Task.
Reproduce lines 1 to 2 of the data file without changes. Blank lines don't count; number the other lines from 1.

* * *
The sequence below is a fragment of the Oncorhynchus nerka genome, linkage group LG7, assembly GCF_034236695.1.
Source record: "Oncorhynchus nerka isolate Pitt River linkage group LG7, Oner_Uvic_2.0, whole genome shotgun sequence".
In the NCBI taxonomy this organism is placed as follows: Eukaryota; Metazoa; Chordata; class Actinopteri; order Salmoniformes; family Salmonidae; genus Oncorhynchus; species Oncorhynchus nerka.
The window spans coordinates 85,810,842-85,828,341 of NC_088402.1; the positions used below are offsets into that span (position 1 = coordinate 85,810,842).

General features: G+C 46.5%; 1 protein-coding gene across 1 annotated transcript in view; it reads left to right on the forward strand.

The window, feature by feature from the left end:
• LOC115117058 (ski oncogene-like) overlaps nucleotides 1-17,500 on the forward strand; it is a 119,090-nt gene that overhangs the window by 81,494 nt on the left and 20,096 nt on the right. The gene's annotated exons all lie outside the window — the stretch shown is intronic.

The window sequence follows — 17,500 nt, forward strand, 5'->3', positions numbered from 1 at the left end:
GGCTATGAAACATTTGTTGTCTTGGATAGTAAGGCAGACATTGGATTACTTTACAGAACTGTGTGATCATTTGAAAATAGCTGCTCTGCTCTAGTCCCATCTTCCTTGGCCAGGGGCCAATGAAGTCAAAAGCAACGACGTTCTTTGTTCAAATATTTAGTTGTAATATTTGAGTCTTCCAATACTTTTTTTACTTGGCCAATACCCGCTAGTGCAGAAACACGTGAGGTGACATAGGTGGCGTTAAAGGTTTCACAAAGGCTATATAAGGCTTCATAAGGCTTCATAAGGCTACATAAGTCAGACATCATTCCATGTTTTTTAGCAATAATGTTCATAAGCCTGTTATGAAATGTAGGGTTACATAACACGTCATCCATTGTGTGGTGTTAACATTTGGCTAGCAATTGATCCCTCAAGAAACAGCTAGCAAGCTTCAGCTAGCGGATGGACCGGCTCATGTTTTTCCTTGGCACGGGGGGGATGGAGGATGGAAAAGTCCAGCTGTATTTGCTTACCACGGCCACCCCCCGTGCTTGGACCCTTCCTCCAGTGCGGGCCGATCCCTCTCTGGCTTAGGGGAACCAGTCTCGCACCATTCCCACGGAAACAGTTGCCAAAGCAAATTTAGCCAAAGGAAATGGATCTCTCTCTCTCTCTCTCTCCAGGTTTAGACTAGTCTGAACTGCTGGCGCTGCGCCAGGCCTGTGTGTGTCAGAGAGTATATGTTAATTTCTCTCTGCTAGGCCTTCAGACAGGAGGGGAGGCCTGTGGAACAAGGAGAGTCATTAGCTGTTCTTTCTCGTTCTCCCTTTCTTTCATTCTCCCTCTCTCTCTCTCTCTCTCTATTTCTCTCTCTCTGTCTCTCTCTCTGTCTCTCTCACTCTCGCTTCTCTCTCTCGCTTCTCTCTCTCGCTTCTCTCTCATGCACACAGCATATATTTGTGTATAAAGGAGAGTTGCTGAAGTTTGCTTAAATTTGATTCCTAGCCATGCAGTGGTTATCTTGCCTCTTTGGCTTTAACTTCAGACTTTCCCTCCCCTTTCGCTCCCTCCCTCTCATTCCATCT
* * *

The sequence below is a fragment of the Oncorhynchus nerka genome, linkage group LG7, assembly GCF_034236695.1.
Source record: "Oncorhynchus nerka isolate Pitt River linkage group LG7, Oner_Uvic_2.0, whole genome shotgun sequence".